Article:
Oklahoma insurance regulators have filed suit against two New York financiers who took control of a failed Oklahoma insurance company, saying the pair and others infused it with allegedly worthless assets and used it as a vehicle through which to enrich themselves.
In addition to Scott Hartman and Andrew Scherr, several other former officers and directors of Red Rock Insurance Co., which is in liquidation, have been named in the lawsuit brought by Oklahoma Insurance Commissioner John Doak, as receiver for Red Rock.
The suit claims that the actions of Hartman and Scherr, along with those of the other named defendants – Lisa Bays, Michael Beasley and Mark Krienke – caused Red Rock’s asset value to drop by more than $23 million.
In 2013, Hartman and Scherr, through their financial services holding company, Foster Jennings Inc., bought the bankrupt Oklahoma insurer, BancInsure, which was later re-named Red Rock Insurance. The purchase was based on the representation that they would invest some $30 million in capital into the company.
BancInsure had specialized in insuring community banks. It suffered big losses during the economic downturn that began in 2008, which depleted its surplus. At the time of the Foster Jennings purchase, BancInsure was in danger of being taken over by regulators.
Commissioner Doak wrote in a May 2015 email to Insurance Journal that the department at the time had viewed the acquisition as an opportunity to avoid putting BancInsure in receivership.
“The Department followed the statutory procedure for approval of insurance company acquisitions in compliance with NAIC and Oklahoma standards,” Doak said.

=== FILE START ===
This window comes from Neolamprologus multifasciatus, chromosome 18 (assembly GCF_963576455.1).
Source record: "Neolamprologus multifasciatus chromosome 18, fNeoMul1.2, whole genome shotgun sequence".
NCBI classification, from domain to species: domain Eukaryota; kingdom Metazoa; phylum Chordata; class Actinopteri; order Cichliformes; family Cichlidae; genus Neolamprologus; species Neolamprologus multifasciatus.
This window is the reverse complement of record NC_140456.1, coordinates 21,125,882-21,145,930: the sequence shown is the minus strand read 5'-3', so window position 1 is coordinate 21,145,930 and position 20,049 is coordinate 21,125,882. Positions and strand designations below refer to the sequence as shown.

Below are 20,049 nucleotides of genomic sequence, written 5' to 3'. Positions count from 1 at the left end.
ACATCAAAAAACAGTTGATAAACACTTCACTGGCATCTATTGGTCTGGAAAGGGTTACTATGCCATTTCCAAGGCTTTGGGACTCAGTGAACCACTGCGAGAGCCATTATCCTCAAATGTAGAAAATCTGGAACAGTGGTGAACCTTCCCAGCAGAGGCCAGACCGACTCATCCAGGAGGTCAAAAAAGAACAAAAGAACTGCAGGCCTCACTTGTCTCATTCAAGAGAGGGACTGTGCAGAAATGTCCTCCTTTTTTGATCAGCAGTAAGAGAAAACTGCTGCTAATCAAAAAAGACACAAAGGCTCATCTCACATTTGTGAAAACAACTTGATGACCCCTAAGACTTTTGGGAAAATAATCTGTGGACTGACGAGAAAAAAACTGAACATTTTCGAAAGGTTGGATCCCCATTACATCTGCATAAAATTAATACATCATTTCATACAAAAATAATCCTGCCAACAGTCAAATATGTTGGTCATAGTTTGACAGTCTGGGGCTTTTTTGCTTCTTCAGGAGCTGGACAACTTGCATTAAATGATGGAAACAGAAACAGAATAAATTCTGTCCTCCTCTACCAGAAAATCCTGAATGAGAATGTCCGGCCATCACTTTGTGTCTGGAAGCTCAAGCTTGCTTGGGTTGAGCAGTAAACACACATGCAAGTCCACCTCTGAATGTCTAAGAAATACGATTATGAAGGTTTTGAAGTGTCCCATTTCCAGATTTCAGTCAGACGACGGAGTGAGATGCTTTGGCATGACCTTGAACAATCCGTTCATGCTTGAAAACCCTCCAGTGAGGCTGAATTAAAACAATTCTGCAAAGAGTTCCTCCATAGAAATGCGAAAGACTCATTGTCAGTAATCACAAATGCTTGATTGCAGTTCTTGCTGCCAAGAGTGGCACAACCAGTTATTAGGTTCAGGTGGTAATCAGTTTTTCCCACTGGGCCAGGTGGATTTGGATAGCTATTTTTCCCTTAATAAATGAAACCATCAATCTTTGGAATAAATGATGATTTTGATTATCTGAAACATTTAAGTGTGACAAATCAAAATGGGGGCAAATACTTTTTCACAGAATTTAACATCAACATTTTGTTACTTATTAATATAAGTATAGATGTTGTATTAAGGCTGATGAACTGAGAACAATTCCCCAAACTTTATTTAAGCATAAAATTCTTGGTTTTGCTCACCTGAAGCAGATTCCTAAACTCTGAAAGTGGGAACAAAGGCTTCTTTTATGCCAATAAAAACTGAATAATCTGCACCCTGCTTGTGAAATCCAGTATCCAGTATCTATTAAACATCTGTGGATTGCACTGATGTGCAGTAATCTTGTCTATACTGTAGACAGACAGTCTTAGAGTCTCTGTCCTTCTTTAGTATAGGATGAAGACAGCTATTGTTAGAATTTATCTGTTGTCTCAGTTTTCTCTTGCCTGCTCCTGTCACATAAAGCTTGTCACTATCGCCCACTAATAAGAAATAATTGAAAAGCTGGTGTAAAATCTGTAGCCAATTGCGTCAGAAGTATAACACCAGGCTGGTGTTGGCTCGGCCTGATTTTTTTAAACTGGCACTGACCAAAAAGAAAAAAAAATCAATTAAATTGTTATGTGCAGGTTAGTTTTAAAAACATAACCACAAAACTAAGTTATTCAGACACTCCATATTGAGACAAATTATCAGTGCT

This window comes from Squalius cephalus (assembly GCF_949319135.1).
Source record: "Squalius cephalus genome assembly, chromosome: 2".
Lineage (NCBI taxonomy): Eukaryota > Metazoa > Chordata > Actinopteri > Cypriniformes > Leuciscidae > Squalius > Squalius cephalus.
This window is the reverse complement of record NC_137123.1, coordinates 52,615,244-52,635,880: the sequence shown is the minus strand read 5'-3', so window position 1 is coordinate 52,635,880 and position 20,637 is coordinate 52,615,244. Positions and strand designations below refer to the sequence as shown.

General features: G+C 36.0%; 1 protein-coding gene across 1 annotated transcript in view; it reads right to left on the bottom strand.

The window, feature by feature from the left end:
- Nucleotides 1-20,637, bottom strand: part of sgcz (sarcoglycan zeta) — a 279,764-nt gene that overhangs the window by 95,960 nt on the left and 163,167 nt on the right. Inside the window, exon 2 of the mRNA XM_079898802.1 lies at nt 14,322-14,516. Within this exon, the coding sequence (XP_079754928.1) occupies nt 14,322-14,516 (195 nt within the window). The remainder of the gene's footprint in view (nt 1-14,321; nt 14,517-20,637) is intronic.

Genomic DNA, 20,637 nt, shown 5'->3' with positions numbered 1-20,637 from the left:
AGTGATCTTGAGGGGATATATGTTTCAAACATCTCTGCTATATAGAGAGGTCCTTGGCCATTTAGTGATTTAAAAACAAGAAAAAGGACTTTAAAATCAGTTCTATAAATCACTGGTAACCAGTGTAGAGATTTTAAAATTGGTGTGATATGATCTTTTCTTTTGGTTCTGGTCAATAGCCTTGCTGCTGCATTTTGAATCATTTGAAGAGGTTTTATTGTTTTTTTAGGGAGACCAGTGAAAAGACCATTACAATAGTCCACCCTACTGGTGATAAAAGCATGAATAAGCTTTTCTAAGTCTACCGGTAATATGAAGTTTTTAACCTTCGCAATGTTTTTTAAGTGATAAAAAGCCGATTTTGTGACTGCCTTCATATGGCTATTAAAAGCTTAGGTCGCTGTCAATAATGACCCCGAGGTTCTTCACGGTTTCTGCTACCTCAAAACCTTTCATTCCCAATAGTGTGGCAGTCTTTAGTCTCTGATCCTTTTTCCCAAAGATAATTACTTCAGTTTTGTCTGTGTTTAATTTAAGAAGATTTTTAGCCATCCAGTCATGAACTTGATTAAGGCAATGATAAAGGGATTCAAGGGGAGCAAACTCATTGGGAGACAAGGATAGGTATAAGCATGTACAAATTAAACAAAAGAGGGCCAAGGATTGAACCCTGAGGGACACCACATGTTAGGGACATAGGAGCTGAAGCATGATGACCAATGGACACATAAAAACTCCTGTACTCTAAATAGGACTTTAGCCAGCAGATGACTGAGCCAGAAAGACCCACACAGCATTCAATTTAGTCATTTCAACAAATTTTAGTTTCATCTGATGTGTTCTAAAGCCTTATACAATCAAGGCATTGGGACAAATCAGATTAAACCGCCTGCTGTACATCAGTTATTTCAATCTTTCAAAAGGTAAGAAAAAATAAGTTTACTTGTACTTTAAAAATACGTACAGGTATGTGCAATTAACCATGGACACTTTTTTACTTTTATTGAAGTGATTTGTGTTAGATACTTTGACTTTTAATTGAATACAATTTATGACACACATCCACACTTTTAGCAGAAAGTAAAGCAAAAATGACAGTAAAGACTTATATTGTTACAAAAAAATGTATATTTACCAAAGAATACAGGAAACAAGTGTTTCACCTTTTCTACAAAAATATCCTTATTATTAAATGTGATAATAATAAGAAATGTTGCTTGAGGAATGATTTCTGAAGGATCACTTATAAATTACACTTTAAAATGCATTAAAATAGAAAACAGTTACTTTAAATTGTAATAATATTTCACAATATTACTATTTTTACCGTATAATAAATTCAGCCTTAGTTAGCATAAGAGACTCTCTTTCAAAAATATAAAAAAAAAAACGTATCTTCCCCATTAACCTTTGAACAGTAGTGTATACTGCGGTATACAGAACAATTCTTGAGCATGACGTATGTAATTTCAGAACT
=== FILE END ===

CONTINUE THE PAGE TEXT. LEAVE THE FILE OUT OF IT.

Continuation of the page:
“Following a public hearing, the acquisition was conditionally approved based on submitted documents and testimony under oath. A key condition to approval was the infusion of approximately $30 million dollars in liquid assets by Foster Jennings,” he said.
The bulk of those supposedly liquid assets were ultimately found to be bogus by regulators. Red Rock was placed in liquidation in August 2014.
Nestor Romero, assistant receiver for the Red Rock liquidation, told Insurance Journal last May that while Foster Jennings represented the assets as being marketable securities, both state and federal insurance regulators found those assets and a variety of other investments – including a stamp collection that was supposedly worth $40 million – offered by Foster Jennings to be unsuitable.
The lawsuit, filed Jan. 29 in Oklahoma County District Court, alleges that the “wrongful conduct of these directors and/or officers … resulted in substantial monetary harm to the Company, its policyholders and creditors.”
A series of questionable actions by the directors and officers caused the company to lose at least $23.6 million in asset value, the lawsuit states. In addition, the promised capital infusion necessary to continue operations never materialized, which forced the company to be placed in liquidation, the suit alleges.
Those questionable actions, according to the lawsuit, included the payment of vastly inflated fees to Hartman and Scherr; a $610,000 investment into a virtually asset-free shell company controlled by Hartman and Sherr; the provision of nearly $4.7 million in unsecured loans at high interest rates “to out-of-state entities and individuals;” and the purchase by Red Rock of property in Pennsylvania, a transaction through which Hartman and Scherr’s company, Foster Jennings, acquired joint ownership at no expense.
The suit also states that “Red Rock’s directors and/or officers entered into numerous reinsurance treaties that were not beneficial to the Company and failed to appropriately transfer risk to the reinsurer consistent with industry standards.”
The lawsuit asks for punitive damages, attorney’s fees and court costs in addition to any actual damages incurred by the actions of the named defendants.
A Wall Street Journal article in April 2015 noted Hartman’s and Scherr’s business and financial ties to former New York financier Alexander Chatfield Burns and his failed private equity firm/insurance empire, Southport Lane Management LLC. While the WSJ pointed out that Burns had no connection to Red Rock and its demise, Burns’ Southport Lane firm had included two failed insurance companies from the South Central region –Texas-based Dallas National and Louisiana-headquartered Imperial Fire & Casualty.
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